• Find names and details of men who were captured and incarcerated in German PoW camps in Europe

  • Check the details such as names, service numbers, and regiments of ancestors that were German PoWs

  • Search for daring escapees from within the camp lists

  • Research where your military ancestors were held, revealing their camp number and location

  • Discover the ranks, PoW numbers, Service numbers and Regiments of those held

Covering the Nazi German camps in Europe, these lists are taken from official alphabetical nominal registers and reveal names and other particulars of:

  • 94,608 British PoWs in Germany, including Officers and other ranks

  • 39,805 PoWs from Empire Land Forces

  • 19,250 Naval & Air Force PoWs from Britain & its Empire

Joining an already comprehensive range of military records on TheGenealogist that span from 1661 to the 1940s, these lists are a useful addition for researchers. TheGenealogist’s military collections already include Army, Navy and Air Force Lists, Dambuster records, First World War PoWs, plus many other records.

Examining some of the names of WWII Prisoners of War released online at allows us to uncover the brave and determined Allied servicemen who made escape attempts from the Nazi German PoW Camps. One brave serviceman, although hampered by being a double amputee from an air accident from before the war, still did his duty to try and escape.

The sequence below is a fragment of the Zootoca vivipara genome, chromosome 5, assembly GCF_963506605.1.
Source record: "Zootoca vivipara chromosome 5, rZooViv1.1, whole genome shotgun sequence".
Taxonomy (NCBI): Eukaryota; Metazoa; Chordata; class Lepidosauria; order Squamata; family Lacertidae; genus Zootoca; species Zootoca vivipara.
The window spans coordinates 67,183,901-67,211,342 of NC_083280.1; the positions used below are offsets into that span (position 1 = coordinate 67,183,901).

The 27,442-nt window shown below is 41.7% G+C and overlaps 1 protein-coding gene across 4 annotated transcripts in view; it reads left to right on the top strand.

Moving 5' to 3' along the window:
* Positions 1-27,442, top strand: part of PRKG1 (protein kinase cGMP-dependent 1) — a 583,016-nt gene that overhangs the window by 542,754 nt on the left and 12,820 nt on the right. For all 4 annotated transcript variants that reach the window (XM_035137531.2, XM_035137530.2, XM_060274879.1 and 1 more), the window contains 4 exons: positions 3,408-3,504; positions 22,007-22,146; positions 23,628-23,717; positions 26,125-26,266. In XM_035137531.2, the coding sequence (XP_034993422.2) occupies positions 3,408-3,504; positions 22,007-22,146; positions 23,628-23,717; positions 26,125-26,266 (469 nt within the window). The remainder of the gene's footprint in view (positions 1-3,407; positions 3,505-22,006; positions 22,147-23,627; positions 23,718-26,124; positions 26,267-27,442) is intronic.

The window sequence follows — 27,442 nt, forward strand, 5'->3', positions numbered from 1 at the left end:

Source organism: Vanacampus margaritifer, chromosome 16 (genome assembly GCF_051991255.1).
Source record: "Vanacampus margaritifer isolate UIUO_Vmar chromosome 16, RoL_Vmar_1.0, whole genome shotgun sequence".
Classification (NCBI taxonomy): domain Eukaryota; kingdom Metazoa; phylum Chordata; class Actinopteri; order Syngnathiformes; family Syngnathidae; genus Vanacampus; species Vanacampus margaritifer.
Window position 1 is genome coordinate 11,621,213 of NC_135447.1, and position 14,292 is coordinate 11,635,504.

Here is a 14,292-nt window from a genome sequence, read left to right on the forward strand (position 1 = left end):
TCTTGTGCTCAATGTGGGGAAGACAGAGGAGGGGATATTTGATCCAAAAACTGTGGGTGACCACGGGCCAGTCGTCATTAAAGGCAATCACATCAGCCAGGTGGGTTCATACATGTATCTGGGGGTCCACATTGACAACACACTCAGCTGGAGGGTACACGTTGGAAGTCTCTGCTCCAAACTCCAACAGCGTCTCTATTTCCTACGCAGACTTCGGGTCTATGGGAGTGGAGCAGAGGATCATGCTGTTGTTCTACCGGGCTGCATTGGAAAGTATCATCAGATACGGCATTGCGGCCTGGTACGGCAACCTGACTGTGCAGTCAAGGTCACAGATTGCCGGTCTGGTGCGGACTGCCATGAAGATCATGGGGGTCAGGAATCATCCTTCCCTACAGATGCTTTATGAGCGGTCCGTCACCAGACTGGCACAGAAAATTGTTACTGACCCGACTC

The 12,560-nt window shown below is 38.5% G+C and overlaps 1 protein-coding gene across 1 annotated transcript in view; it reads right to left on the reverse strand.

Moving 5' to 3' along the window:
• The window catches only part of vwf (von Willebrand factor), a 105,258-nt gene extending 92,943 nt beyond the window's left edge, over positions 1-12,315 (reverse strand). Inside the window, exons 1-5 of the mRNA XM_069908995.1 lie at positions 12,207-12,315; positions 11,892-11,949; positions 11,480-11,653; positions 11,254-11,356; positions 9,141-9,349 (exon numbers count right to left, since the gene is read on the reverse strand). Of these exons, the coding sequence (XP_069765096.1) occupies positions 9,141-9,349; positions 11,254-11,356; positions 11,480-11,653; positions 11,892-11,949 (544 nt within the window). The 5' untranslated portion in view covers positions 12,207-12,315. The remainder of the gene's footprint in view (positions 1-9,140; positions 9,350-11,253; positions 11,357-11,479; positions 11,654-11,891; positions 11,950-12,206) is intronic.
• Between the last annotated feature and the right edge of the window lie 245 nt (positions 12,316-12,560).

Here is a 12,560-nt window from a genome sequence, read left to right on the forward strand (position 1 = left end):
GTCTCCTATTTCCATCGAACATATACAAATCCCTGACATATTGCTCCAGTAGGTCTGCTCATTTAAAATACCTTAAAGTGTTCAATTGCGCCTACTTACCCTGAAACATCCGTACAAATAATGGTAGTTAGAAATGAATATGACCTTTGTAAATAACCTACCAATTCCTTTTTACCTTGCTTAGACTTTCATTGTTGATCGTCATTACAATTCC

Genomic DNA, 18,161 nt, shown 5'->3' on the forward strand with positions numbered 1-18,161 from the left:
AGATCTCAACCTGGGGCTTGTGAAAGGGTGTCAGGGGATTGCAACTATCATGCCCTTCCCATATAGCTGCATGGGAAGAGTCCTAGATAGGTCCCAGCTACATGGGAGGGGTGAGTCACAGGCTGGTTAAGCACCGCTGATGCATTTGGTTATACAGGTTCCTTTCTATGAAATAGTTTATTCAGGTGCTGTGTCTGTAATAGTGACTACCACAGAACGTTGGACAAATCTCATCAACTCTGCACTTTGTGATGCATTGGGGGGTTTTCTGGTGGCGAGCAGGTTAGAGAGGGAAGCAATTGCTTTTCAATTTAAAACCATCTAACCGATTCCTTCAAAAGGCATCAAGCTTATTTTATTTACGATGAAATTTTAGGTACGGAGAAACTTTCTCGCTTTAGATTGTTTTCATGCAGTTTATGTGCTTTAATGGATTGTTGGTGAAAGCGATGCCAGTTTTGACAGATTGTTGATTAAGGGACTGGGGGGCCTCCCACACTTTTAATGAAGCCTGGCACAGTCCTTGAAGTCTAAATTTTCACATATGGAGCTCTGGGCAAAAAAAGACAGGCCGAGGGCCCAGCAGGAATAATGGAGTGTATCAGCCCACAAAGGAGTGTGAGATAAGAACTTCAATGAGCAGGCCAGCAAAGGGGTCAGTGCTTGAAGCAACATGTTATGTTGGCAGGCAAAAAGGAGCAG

The famous WW2 Air Ace with no legs – Douglas Bader

Douglas Bader

Douglas Bader by Devon S A (Mr), Royal Air Force official photographer [Public domain], via Wikimedia Commons

From the RAF Officers listed in the recently released Second World War Prisoner of War lists on TheGenealogist, we can find Acting Wing Commander Douglas Bader, whose story was immortalized in the book and film Reach for the Sky.

On 9th August 1941, Bader, a formidable air ace, was flying a Spitfire on patrol over France when he was forced to bail out over German-occupied territory. He had jettisoned the spitfire’s cockpit canopy, released his harness pin, and the air rushing past the open cockpit started to suck him out. Unfortunately, for Bader, his prosthetic leg was trapped in the plane and he was part way out of the cockpit but still attached to his aircraft. Bader and his aircraft fell for some time before he released his parachute, at which point the leg’s retaining strap snapped under the strain and so he managed to get free of the plane. Captured, the Germans treated him with respect and even gave the British free passage to drop off a replacement leg for Bader over a German occupied French airfield.